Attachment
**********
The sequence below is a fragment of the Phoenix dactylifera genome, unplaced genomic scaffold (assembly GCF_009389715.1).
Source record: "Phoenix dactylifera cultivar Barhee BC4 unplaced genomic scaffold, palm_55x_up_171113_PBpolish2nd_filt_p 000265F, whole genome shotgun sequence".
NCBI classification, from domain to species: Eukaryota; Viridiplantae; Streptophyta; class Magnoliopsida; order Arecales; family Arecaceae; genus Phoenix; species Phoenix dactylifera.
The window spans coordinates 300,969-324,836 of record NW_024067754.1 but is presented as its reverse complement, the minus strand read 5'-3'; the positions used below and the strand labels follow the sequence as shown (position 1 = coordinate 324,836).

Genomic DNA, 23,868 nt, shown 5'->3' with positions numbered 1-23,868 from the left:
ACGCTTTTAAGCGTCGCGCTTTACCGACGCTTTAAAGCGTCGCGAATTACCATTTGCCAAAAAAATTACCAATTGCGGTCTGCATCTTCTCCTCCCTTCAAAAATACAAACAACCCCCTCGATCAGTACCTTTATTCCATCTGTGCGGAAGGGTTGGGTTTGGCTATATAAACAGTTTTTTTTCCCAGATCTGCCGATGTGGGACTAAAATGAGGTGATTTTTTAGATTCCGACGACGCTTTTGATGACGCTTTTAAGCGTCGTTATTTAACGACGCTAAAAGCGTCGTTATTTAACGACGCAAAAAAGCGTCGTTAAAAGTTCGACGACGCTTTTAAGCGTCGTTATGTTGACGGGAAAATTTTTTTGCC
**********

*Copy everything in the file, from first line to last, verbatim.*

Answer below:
The sequence below is a fragment of the Phoenix dactylifera genome, unplaced genomic scaffold (assembly GCF_009389715.1).
Source record: "Phoenix dactylifera cultivar Barhee BC4 unplaced genomic scaffold, palm_55x_up_171113_PBpolish2nd_filt_p 000265F, whole genome shotgun sequence".
NCBI classification, from domain to species: Eukaryota; Viridiplantae; Streptophyta; class Magnoliopsida; order Arecales; family Arecaceae; genus Phoenix; species Phoenix dactylifera.
The window spans coordinates 300,969-324,836 of record NW_024067754.1 but is presented as its reverse complement, the minus strand read 5'-3'; the positions used below and the strand labels follow the sequence as shown (position 1 = coordinate 324,836).

Genomic DNA, 23,868 nt, shown 5'->3' with positions numbered 1-23,868 from the left:
ACGCTTTTAAGCGTCGCGCTTTACCGACGCTTTAAAGCGTCGCGAATTACCATTTGCCAAAAAAATTACCAATTGCGGTCTGCATCTTCTCCTCCCTTCAAAAATACAAACAACCCCCTCGATCAGTACCTTTATTCCATCTGTGCGGAAGGGTTGGGTTTGGCTATATAAACAGTTTTTTTTCCCAGATCTGCCGATGTGGGACTAAAATGAGGTGATTTTTTAGATTCCGACGACGCTTTTGATGACGCTTTTAAGCGTCGTTATTTAACGACGCTAAAAGCGTCGTTATTTAACGACGCAAAAAAGCGTCGTTAAAAGTTCGACGACGCTTTTAAGCGTCGTTATGTTGACGGGAAAATTTTTTTGCC